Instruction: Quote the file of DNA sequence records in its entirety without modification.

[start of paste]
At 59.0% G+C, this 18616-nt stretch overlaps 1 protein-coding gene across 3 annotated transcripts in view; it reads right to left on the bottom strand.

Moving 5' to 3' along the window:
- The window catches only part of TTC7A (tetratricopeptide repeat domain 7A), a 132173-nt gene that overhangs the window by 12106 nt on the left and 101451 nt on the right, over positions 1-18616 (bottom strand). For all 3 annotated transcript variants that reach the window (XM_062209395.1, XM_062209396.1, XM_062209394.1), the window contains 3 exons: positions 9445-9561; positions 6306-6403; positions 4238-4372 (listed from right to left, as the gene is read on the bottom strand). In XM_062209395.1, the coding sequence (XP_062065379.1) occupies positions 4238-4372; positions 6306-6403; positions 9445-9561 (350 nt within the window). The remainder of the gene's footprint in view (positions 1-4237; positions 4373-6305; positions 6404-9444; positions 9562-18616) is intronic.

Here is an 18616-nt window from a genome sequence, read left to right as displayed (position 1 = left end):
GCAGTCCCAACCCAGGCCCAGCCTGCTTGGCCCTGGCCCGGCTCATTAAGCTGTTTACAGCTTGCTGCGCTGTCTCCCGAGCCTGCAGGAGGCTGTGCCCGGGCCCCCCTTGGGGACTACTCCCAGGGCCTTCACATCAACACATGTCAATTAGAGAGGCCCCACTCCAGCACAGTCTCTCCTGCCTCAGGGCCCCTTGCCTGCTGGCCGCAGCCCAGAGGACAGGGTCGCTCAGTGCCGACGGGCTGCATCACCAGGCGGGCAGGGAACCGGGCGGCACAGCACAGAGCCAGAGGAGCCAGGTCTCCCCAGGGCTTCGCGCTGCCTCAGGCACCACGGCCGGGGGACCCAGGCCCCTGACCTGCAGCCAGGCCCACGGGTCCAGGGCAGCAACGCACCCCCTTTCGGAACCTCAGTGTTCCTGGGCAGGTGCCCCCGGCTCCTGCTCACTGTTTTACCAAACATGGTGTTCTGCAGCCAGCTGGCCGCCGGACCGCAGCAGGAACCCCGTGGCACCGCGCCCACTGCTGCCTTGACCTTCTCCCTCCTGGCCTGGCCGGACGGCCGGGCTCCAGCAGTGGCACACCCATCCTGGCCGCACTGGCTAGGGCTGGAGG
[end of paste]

At 59.0% G+C, this 18616-nt stretch overlaps 1 protein-coding gene across 3 annotated transcripts in view; it reads right to left on the bottom strand.

Moving 5' to 3' along the window:
- The window catches only part of TTC7A (tetratricopeptide repeat domain 7A), a 132173-nt gene that overhangs the window by 12106 nt on the left and 101451 nt on the right, over positions 1-18616 (bottom strand). For all 3 annotated transcript variants that reach the window (XM_062209395.1, XM_062209396.1, XM_062209394.1), the window contains 3 exons: positions 9445-9561; positions 6306-6403; positions 4238-4372 (listed from right to left, as the gene is read on the bottom strand). In XM_062209395.1, the coding sequence (XP_062065379.1) occupies positions 4238-4372; positions 6306-6403; positions 9445-9561 (350 nt within the window). The remainder of the gene's footprint in view (positions 1-4237; positions 4373-6305; positions 6404-9444; positions 9562-18616) is intronic.

Here is an 18616-nt window from a genome sequence, read left to right as displayed (position 1 = left end):
GCAGTCCCAACCCAGGCCCAGCCTGCTTGGCCCTGGCCCGGCTCATTAAGCTGTTTACAGCTTGCTGCGCTGTCTCCCGAGCCTGCAGGAGGCTGTGCCCGGGCCCCCCTTGGGGACTACTCCCAGGGCCTTCACATCAACACATGTCAATTAGAGAGGCCCCACTCCAGCACAGTCTCTCCTGCCTCAGGGCCCCTTGCCTGCTGGCCGCAGCCCAGAGGACAGGGTCGCTCAGTGCCGACGGGCTGCATCACCAGGCGGGCAGGGAACCGGGCGGCACAGCACAGAGCCAGAGGAGCCAGGTCTCCCCAGGGCTTCGCGCTGCCTCAGGCACCACGGCCGGGGGACCCAGGCCCCTGACCTGCAGCCAGGCCCACGGGTCCAGGGCAGCAACGCACCCCCTTTCGGAACCTCAGTGTTCCTGGGCAGGTGCCCCCGGCTCCTGCTCACTGTTTTACCAAACATGGTGTTCTGCAGCCAGCTGGCCGCCGGACCGCAGCAGGAACCCCGTGGCACCGCGCCCACTGCTGCCTTGACCTTCTCCCTCCTGGCCTGGCCGGACGGCCGGGCTCCAGCAGTGGCACACCCATCCTGGCCGCACTGGCTAGGGCTGGAGG